Seemanova E, Varon R, Vejvalka J, Jarolim P, Seeman P, Chrzanowska KH, et al. (2016) The Slavic NBN Founder Mutation: A Role for Reproductive Fitness? PLoS ONE 11(12): e0167984. doi:10.1371/journal.pone.0167984

Thursday, December 8, 2016

Middle Ages: rotten time to be a spotted horse

Scientific Reports has a new paper on the history of coat patterns in domesticated horses and the domestication process itself. Emphasis is mine:

Horses have been valued for their diversity of coat colour since prehistoric times; this is especially the case since their domestication in the Caspian steppe in ~3,500 BC. Although we can assume that human preferences were not constant, we have only anecdotal information about how domestic horses were influenced by humans. Our results from genotype analyses show a significant increase in spotted coats in early domestic horses (Copper Age to Iron Age). In contrast, medieval horses carried significantly fewer alleles for these phenotypes, whereas solid phenotypes (i.e., chestnut) became dominant. This shift may have been supported because of (i) pleiotropic disadvantages, (ii) a reduced need to separate domestic horses from their wild counterparts, (iii) a lower religious prestige, or (iv) novel developments in weaponry. These scenarios may have acted alone or in combination. However, the dominance of chestnut is a remarkable feature of the medieval horse population.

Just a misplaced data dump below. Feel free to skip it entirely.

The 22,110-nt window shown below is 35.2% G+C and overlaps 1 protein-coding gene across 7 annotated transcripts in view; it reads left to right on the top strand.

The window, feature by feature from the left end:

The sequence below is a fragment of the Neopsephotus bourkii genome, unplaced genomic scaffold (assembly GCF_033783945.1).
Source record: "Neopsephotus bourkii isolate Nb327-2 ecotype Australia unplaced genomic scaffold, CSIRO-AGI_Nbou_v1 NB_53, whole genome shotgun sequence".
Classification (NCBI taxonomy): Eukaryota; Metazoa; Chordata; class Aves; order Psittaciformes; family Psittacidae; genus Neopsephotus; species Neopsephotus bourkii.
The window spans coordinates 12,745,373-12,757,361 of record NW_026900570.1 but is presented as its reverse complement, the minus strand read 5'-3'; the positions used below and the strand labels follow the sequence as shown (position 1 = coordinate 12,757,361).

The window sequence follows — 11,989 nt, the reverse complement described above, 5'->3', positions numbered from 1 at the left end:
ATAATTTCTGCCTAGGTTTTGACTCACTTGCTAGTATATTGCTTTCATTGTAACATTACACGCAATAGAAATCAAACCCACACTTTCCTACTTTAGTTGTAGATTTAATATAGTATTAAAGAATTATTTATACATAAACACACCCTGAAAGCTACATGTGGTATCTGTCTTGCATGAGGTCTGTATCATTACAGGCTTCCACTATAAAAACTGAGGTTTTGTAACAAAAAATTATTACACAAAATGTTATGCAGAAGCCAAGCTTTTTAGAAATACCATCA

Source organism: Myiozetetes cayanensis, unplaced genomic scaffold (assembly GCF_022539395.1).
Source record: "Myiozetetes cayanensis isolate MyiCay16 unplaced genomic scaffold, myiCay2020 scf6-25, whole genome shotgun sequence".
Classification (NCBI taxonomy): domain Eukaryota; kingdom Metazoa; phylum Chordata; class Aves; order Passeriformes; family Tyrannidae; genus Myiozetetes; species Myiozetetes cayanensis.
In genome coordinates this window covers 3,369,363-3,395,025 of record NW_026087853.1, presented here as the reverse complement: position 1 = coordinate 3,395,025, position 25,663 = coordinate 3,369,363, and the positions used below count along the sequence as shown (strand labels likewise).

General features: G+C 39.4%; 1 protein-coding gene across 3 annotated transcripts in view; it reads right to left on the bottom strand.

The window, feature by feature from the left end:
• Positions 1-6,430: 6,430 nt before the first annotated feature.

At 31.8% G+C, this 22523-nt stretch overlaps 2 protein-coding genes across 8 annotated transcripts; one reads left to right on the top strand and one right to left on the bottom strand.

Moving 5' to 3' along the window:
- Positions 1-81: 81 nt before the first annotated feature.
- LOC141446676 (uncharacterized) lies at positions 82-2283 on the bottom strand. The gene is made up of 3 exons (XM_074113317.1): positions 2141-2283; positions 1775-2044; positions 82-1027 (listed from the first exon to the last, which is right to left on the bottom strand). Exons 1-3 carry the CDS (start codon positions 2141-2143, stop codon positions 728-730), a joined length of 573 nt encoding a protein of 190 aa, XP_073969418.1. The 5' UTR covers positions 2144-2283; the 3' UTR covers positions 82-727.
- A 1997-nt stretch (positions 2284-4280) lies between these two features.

In addition, we discovered that tobiano spotting, which only occurs in domestic horses and had thus far only been detected after 1500 BC, was present in the Eneolithic/Copper Age (Kazakhstan, cal. 3654–3630 BC, and Germany, cal. 3368–3101 BC). Similar to chestnut and sabino spotting, the tobiano phenotype appears to arise shortly after domestication, which is assumed to have started approximately 4000–3500 BC in the Ponto-Caspian steppe region (modern day Kazakhstan and Ukraine) [17].


Moreover, the detection of the tobiano phenotype in two Eneolithic domestic horses from distant regions has important implications regarding the origins of horse domestication [17] and their subsequent distribution. It also supports previous claims that the emergence of domestic horses in Central Europe at the end of the fourth millennium BC was facilitated by introduced horses from the Ponto-Caspian steppe [19].

Wutke, S. et al. Spotted phenotypes in horses lost attractiveness in the Middle Ages. Sci. Rep. 6, 38548; doi: 10.1038/srep38548 (2016).

Wednesday, December 7, 2016

Population history of Sardinia from 3,514 whole genomes

Just in at bioRxiv: